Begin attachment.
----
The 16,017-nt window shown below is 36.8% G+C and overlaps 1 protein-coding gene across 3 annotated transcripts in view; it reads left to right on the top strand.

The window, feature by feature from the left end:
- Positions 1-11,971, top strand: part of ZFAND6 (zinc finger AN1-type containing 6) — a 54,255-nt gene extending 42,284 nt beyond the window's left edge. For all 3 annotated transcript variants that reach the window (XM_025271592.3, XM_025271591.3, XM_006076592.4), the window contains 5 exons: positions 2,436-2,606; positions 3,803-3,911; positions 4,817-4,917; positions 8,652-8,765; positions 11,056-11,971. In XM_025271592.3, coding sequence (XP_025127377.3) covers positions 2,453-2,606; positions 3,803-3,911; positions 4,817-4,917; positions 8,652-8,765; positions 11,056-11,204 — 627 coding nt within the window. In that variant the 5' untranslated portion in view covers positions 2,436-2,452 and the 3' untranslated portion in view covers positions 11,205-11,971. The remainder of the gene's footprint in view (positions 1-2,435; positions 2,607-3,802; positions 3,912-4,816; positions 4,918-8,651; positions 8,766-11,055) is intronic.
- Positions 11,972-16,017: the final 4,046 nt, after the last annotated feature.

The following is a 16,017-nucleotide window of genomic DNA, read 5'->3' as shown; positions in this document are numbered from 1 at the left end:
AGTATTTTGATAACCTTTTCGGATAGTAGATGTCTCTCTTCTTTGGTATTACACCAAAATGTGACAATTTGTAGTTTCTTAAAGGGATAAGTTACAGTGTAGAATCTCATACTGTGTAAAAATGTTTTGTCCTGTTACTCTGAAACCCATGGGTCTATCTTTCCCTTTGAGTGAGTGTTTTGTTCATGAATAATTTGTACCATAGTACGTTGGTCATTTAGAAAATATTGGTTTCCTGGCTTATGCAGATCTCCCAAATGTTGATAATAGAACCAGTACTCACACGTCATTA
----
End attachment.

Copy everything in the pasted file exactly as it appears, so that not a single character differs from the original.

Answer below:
The 16,017-nt window shown below is 36.8% G+C and overlaps 1 protein-coding gene across 3 annotated transcripts in view; it reads left to right on the top strand.

The window, feature by feature from the left end:
- Positions 1-11,971, top strand: part of ZFAND6 (zinc finger AN1-type containing 6) — a 54,255-nt gene extending 42,284 nt beyond the window's left edge. For all 3 annotated transcript variants that reach the window (XM_025271592.3, XM_025271591.3, XM_006076592.4), the window contains 5 exons: positions 2,436-2,606; positions 3,803-3,911; positions 4,817-4,917; positions 8,652-8,765; positions 11,056-11,971. In XM_025271592.3, coding sequence (XP_025127377.3) covers positions 2,453-2,606; positions 3,803-3,911; positions 4,817-4,917; positions 8,652-8,765; positions 11,056-11,204 — 627 coding nt within the window. In that variant the 5' untranslated portion in view covers positions 2,436-2,452 and the 3' untranslated portion in view covers positions 11,205-11,971. The remainder of the gene's footprint in view (positions 1-2,435; positions 2,607-3,802; positions 3,912-4,816; positions 4,918-8,651; positions 8,766-11,055) is intronic.
- Positions 11,972-16,017: the final 4,046 nt, after the last annotated feature.

The following is a 16,017-nucleotide window of genomic DNA, read 5'->3' as shown; positions in this document are numbered from 1 at the left end:
AGTATTTTGATAACCTTTTCGGATAGTAGATGTCTCTCTTCTTTGGTATTACACCAAAATGTGACAATTTGTAGTTTCTTAAAGGGATAAGTTACAGTGTAGAATCTCATACTGTGTAAAAATGTTTTGTCCTGTTACTCTGAAACCCATGGGTCTATCTTTCCCTTTGAGTGAGTGTTTTGTTCATGAATAATTTGTACCATAGTACGTTGGTCATTTAGAAAATATTGGTTTCCTGGCTTATGCAGATCTCCCAAATGTTGATAATAGAACCAGTACTCACACGTCATTA